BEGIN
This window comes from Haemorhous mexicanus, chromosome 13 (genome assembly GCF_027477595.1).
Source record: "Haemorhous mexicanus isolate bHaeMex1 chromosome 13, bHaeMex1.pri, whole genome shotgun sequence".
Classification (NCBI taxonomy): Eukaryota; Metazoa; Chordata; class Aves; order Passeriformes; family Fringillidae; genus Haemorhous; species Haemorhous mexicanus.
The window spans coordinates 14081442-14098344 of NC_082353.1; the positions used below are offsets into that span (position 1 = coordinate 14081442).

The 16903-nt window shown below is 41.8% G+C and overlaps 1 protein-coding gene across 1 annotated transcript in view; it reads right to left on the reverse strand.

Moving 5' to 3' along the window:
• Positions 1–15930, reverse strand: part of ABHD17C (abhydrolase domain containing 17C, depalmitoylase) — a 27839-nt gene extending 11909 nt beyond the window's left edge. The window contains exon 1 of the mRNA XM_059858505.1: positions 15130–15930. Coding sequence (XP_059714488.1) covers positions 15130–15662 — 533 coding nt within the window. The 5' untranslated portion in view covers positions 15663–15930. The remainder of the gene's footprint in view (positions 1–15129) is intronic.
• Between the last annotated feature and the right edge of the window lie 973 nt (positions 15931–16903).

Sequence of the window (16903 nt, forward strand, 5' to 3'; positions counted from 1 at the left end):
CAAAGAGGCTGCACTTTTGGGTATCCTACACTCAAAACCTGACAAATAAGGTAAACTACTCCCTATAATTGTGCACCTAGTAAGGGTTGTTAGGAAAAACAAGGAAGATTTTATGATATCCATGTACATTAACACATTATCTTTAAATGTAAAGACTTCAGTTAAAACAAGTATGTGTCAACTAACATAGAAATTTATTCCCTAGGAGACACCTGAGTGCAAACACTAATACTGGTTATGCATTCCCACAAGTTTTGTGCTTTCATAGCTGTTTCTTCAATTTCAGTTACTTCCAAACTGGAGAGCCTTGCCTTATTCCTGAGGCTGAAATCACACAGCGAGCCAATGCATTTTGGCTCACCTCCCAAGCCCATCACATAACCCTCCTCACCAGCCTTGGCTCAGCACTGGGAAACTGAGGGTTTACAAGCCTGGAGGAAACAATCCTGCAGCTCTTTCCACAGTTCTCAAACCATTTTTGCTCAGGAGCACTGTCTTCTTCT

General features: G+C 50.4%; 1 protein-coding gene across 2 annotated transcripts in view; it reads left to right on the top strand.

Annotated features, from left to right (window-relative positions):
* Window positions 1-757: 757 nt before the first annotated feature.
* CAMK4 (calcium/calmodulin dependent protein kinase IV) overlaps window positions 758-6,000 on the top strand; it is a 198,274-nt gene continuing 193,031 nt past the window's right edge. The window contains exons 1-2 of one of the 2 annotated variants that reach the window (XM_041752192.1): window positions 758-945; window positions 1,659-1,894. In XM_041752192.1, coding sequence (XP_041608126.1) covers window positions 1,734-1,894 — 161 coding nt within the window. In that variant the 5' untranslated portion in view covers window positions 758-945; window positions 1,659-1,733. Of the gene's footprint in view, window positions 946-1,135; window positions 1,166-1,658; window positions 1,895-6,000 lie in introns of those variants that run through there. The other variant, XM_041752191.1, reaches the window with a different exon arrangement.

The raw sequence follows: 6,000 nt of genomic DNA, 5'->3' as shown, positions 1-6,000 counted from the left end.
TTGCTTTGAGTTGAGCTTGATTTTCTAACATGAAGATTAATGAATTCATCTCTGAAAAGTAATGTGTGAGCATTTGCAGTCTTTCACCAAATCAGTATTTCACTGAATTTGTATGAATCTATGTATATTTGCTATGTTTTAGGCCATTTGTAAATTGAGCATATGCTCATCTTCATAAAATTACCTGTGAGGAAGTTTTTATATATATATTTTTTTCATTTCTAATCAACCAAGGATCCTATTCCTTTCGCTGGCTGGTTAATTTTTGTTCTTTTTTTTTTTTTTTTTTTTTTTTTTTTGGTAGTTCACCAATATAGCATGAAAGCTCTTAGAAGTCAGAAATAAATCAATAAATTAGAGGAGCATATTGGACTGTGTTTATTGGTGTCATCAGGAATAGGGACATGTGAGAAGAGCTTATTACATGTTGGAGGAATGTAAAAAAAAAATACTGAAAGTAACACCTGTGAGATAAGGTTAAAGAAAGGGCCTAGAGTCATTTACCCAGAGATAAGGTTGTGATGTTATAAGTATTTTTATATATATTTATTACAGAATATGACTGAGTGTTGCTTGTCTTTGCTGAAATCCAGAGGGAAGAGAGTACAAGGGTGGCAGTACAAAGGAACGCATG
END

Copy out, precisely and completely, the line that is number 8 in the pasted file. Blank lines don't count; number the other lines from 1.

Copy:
• Between the last annotated feature and the right edge of the window lie 973 nt (positions 15931–16903).